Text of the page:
My footsteps on dry grass
send them scattering, of one mind
and one body off-white, head to head.
The seven sheep stand so close
that the rest of the world
outside this fence is diminished by them:
one moving whitish rock
in an Irish Zen garden.
Can they hear me thinking
above the spiritual noise the sunshine makes
in a dry April? Sometimes
there's snow this late, the housekeeper said.
Axel the brown neighbor dog
stands pointed toward the brush,
some distant ancestor in his mix
telling him to do so. He gives
up on me finally, seated in one place,
our walk apparently over.
For I'm here with my notebook, sketching sheep.
If it's good enough for the brush and easel crowd,
why not a pen and paper man?
I see each black, nose-prominent face,
rippling jaw content with grass,
unimportant eyes I can't make out from here.
I draw one white fur body with stepping stool legs
lost six paces from the others,
a sun to their clouds, a change to their weather.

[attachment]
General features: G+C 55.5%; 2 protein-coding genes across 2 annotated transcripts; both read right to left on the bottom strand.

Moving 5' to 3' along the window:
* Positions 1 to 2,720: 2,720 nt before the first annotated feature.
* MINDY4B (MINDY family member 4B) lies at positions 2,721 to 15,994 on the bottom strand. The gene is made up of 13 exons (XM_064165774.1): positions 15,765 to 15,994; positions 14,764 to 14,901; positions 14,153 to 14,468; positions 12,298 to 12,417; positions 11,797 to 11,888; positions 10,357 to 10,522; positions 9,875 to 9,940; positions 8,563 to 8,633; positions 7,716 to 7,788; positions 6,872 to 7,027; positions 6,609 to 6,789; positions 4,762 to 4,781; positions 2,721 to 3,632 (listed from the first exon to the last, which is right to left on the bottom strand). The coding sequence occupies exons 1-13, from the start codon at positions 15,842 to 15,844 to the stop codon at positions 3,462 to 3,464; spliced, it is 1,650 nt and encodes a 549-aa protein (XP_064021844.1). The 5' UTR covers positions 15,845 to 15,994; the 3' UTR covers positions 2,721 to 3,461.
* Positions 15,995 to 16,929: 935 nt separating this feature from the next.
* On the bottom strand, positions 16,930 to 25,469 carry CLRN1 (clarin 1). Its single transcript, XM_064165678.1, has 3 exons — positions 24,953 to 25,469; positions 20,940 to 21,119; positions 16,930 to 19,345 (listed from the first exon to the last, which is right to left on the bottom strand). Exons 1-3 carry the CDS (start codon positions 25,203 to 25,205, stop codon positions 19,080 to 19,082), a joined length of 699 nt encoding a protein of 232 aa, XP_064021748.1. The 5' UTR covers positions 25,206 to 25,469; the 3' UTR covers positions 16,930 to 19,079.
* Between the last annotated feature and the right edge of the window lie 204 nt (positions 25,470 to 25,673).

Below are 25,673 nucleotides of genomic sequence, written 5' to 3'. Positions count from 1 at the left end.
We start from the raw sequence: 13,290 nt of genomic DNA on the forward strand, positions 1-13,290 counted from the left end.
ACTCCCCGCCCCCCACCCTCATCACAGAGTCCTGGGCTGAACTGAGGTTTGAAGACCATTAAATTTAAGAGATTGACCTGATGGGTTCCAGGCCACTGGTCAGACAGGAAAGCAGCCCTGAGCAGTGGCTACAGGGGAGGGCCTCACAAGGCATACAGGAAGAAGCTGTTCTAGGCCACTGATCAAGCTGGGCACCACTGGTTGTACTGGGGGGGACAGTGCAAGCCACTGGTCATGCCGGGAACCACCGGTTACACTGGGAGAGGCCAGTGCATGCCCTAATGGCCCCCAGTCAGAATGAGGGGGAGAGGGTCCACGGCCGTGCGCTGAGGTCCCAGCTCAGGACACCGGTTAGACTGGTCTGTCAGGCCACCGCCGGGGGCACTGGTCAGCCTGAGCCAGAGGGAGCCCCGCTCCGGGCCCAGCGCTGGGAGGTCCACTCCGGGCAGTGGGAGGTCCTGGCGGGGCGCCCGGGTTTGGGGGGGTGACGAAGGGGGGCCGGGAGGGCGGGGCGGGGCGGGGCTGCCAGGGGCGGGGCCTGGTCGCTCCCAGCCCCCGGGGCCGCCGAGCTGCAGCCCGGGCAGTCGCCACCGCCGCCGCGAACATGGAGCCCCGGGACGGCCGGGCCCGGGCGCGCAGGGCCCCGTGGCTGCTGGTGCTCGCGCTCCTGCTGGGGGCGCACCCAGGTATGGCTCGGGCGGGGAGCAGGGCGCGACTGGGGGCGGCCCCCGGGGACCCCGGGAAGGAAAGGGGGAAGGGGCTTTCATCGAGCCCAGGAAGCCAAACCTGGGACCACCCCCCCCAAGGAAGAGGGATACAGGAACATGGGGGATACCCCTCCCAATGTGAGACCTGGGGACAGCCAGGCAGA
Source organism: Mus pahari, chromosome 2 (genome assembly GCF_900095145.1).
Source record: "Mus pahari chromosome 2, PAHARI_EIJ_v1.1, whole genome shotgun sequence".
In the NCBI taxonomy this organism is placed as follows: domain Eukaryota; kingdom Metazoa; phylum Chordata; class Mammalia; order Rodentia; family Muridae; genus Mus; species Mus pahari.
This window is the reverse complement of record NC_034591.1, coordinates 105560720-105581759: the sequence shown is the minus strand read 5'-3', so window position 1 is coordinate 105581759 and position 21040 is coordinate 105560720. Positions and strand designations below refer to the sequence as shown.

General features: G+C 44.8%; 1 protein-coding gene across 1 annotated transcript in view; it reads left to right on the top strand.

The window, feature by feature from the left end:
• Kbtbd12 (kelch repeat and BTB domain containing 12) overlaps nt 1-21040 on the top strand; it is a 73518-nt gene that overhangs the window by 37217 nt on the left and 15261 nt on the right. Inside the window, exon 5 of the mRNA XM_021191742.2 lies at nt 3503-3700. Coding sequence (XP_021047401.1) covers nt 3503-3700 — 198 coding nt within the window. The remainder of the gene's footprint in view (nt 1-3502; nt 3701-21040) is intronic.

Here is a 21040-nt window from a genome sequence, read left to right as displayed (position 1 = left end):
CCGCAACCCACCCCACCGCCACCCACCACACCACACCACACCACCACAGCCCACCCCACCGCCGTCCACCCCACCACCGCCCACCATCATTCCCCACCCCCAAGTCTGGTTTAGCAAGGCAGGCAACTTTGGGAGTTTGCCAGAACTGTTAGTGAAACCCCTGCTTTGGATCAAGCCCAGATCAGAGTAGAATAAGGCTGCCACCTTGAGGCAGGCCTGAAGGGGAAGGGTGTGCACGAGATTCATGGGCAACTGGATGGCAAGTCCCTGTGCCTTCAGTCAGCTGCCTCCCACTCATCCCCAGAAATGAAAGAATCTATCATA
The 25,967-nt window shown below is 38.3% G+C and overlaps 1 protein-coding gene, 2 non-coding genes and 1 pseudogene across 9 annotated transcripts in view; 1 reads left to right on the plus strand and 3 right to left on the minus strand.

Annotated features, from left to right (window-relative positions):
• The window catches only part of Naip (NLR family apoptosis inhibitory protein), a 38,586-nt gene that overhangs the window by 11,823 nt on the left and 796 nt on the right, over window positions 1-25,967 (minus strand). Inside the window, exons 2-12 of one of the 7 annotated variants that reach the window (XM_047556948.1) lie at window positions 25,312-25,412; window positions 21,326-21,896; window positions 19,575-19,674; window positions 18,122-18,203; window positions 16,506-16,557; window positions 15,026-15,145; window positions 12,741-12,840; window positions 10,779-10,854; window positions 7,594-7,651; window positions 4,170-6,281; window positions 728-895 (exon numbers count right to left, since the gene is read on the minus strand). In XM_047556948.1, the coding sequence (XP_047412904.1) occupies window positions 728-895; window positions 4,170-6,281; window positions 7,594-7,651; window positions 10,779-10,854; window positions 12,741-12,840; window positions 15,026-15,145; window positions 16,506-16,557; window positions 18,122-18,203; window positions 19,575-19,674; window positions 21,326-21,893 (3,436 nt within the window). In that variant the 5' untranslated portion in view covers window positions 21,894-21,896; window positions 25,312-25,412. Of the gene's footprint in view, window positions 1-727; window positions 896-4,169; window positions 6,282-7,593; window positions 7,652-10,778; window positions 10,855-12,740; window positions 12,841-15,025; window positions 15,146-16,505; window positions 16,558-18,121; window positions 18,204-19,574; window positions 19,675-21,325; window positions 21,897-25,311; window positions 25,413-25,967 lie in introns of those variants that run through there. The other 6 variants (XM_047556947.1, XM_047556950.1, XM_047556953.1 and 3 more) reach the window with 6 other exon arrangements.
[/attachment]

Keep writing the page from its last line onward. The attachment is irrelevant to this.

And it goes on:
I can’t ignore the lake beyond,
that gray silver band aligned on the horizontal:
Across the lake a car door
cracks closed through
the bee buzz and bird whistle
and blank wind through leaves of rhododendron and holly.
Some sheep bleat and baa, but from another pasture out of sight.
I wait for the driver to bait a hook lakeside,
become only a man
fishing. The dog's snout is on my page.
He sees scent and not the coming evening.
Richard Terrill, a former student and instructor at UW-Eau Claire, is the author of two collections of poems and winner of the Minnesota Book Award; as well as two books of creative nonfiction, and winner of the Associated Writing Programs Award for nonfiction. View more of Richard's work.